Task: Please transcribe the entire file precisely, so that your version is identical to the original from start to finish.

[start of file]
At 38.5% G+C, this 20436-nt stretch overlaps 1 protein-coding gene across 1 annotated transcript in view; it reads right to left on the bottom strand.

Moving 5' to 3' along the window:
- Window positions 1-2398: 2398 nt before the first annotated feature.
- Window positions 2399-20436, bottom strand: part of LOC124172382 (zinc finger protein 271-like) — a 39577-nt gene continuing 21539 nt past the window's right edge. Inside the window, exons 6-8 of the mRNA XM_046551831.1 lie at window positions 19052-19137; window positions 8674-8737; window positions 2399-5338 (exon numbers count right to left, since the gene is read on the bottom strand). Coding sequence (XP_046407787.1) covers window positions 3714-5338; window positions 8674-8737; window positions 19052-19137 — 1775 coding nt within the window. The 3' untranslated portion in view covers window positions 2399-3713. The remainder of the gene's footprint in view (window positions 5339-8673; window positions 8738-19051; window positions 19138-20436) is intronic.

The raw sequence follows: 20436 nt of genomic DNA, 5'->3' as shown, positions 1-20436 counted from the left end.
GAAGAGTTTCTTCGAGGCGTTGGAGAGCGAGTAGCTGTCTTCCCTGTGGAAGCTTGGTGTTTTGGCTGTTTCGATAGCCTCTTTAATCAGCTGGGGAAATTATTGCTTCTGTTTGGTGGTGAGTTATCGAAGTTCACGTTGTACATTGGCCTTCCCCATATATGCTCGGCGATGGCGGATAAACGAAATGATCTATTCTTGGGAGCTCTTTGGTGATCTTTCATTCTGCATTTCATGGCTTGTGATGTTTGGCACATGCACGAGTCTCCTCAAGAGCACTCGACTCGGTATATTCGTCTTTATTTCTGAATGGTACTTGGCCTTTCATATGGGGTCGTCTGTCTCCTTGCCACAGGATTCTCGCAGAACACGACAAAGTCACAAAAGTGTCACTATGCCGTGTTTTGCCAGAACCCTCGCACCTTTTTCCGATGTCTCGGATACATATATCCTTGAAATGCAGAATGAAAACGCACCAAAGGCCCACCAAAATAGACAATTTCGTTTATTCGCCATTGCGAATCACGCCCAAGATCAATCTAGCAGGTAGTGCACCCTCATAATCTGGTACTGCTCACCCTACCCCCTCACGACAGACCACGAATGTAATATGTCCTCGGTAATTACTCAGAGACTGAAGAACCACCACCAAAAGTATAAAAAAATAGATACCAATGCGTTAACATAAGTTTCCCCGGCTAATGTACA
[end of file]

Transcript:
At 38.5% G+C, this 20436-nt stretch overlaps 1 protein-coding gene across 1 annotated transcript in view; it reads right to left on the bottom strand.

Moving 5' to 3' along the window:
- Window positions 1-2398: 2398 nt before the first annotated feature.
- Window positions 2399-20436, bottom strand: part of LOC124172382 (zinc finger protein 271-like) — a 39577-nt gene continuing 21539 nt past the window's right edge. Inside the window, exons 6-8 of the mRNA XM_046551831.1 lie at window positions 19052-19137; window positions 8674-8737; window positions 2399-5338 (exon numbers count right to left, since the gene is read on the bottom strand). Coding sequence (XP_046407787.1) covers window positions 3714-5338; window positions 8674-8737; window positions 19052-19137 — 1775 coding nt within the window. The 3' untranslated portion in view covers window positions 2399-3713. The remainder of the gene's footprint in view (window positions 5339-8673; window positions 8738-19051; window positions 19138-20436) is intronic.

The raw sequence follows: 20436 nt of genomic DNA, 5'->3' as shown, positions 1-20436 counted from the left end.
GAAGAGTTTCTTCGAGGCGTTGGAGAGCGAGTAGCTGTCTTCCCTGTGGAAGCTTGGTGTTTTGGCTGTTTCGATAGCCTCTTTAATCAGCTGGGGAAATTATTGCTTCTGTTTGGTGGTGAGTTATCGAAGTTCACGTTGTACATTGGCCTTCCCCATATATGCTCGGCGATGGCGGATAAACGAAATGATCTATTCTTGGGAGCTCTTTGGTGATCTTTCATTCTGCATTTCATGGCTTGTGATGTTTGGCACATGCACGAGTCTCCTCAAGAGCACTCGACTCGGTATATTCGTCTTTATTTCTGAATGGTACTTGGCCTTTCATATGGGGTCGTCTGTCTCCTTGCCACAGGATTCTCGCAGAACACGACAAAGTCACAAAAGTGTCACTATGCCGTGTTTTGCCAGAACCCTCGCACCTTTTTCCGATGTCTCGGATACATATATCCTTGAAATGCAGAATGAAAACGCACCAAAGGCCCACCAAAATAGACAATTTCGTTTATTCGCCATTGCGAATCACGCCCAAGATCAATCTAGCAGGTAGTGCACCCTCATAATCTGGTACTGCTCACCCTACCCCCTCACGACAGACCACGAATGTAATATGTCCTCGGTAATTACTCAGAGACTGAAGAACCACCACCAAAAGTATAAAAAAATAGATACCAATGCGTTAACATAAGTTTCCCCGGCTAATGTACA